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"...few of the flashes of controversy that had marked past years' parades..." Related Gully Coverage

Labor's Queer Irish Troubles
How labor stabbed queers in the back and got away with it.

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Interview with Irish lesbian activist Anne Maguire.

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No queers here. St. Patrick's Cathedral, left, and the 240th annual St. Patrick's Day Parade, New York, March 17, 2001. Matt Moyer

New York

A Queerly Mellow St. Paddy's Day

by Kelly Cogswell

MARCH 20, 2001. Jettisoning their usual fiery civil disobedience actions, this year ILGO (the Irish Lesbian and Gay Organization) protested their exclusion from the St. Patrick's Day Parade from the sidelines at Fifth Avenue and 53rd Street. The parade's theme was "honoring labor." The grand marshal was Edward Malloy, a prominent New York labor leader.

Protesters, including members of Pride At Work, a gay union group, waved placards, chanted, and generally made their presence felt for several hours to many among the 165,000 marchers. Unfortunately, they were invisible to most of the 2 million parade watchers along Fifth Avenue, and to the 2.5 million viewers that watched it on TV.

On most local evening newscasts, however, the protesters and ILGO spokesperson, Kris Franklin, were crisply and coherently featured. While the high drama of the arrests was gone, they managed to make their point and at least show that they had not evaporated.

Coverage of the ILGO sidewalk protest in the print and electronic media was indifferent. The New York Times focused on the arrest on 62nd Street of three women who had tried to chain themselves to each other to block the parade. The Times juxtaposed the arrests to the placard-waving ILGO members on the sidewalk, many of whom, it said, returned a kiss blown by a marcher in a kilt. The New York Post declared the day "peaceful." The New York Daily News said there were "few of the flashes of controversy that had marked past years' parades" and reported that ILGO "demonstrated quietly."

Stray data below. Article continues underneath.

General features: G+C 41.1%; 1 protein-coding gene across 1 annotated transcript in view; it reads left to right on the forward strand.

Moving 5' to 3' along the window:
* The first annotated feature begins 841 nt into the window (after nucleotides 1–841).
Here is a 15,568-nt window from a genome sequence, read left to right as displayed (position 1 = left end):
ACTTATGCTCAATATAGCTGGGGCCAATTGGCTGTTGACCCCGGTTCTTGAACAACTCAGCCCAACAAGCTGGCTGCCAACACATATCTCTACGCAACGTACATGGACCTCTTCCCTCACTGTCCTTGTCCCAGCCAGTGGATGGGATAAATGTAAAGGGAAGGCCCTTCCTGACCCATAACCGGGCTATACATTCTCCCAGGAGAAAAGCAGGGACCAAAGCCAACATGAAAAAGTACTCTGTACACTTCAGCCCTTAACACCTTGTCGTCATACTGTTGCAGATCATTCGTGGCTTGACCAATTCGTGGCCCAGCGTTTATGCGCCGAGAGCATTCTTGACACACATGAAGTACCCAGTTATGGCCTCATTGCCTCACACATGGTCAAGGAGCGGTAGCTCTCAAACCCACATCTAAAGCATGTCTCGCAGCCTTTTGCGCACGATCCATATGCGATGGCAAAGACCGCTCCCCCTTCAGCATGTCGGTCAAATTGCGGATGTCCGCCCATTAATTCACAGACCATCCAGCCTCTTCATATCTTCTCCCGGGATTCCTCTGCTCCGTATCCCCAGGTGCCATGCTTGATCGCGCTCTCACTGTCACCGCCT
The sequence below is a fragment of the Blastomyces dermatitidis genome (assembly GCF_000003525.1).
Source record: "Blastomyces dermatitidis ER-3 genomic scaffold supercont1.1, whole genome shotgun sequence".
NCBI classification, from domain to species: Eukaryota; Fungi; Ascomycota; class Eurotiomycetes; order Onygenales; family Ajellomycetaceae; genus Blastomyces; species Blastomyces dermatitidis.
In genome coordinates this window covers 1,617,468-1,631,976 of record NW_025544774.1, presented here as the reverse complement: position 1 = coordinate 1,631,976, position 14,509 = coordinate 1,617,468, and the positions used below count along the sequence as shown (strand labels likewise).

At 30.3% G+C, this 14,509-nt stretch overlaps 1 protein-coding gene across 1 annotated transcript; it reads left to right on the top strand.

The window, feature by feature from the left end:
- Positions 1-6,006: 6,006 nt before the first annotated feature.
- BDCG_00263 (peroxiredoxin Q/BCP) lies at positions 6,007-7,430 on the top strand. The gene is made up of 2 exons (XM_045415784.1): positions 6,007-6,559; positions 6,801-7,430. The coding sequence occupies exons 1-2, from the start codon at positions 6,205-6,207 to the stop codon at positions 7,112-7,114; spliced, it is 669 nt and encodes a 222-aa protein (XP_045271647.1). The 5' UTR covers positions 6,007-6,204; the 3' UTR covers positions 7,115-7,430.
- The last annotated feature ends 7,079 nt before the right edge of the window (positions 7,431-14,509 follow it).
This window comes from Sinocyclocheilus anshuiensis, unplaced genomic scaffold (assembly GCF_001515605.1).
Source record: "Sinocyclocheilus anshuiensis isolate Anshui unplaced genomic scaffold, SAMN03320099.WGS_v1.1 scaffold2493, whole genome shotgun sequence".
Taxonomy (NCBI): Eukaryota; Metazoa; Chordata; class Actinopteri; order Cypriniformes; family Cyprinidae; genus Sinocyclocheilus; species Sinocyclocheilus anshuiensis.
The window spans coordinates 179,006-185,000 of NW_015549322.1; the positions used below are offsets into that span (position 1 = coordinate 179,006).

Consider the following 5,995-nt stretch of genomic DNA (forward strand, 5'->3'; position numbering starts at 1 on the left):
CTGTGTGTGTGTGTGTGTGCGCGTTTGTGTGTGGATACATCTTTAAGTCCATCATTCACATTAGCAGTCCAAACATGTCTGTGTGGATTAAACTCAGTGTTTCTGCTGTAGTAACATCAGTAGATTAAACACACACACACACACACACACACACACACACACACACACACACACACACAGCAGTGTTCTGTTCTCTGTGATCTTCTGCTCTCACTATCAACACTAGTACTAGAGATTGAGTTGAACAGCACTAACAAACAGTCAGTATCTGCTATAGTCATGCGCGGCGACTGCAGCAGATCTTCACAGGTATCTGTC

An AP headliner filed by Don Singleton just before the parade started, which set the tone for most subsequent print and electronic coverage in the U.S. and abroad, was titled "Group Nixes Parade Clash." It began with, "A St. Patrick's Day Parade without controversy? Begorra, and believe it or not, 'tis true—for the first time in more than a decade, today's St. Patrick's Day Parade is not scheduled to begin with a group of gay protesters being carted downtown to jail."

ILGO did not explain why it decided to forgo civil disobedience this year. Participants in past years pointed to a certain action fatigue, after eleven years of protests. Others mentioned a drop in recent years in the amount of people willing to spend the better part of a day (or two) in jail. The retirement of key ILGO leaders and a desire to try new tactics may have also played a part. The parade's labor theme and the presence of labor leader Ed Malloy as grand marshal, and ILGO's close collaboration with the gay labor group Pride At Work, may or may not have been a factor in the decision to hold a "quiet demonstration" on the sidewalk this year. Or it may have just been a happy coincidence—for labor.

Related links:

For Gay Irish links.

For the Irish Lesbian and Gay Organization.

For Complete Coverage Gay Mundo

For Complete Coverage New York City

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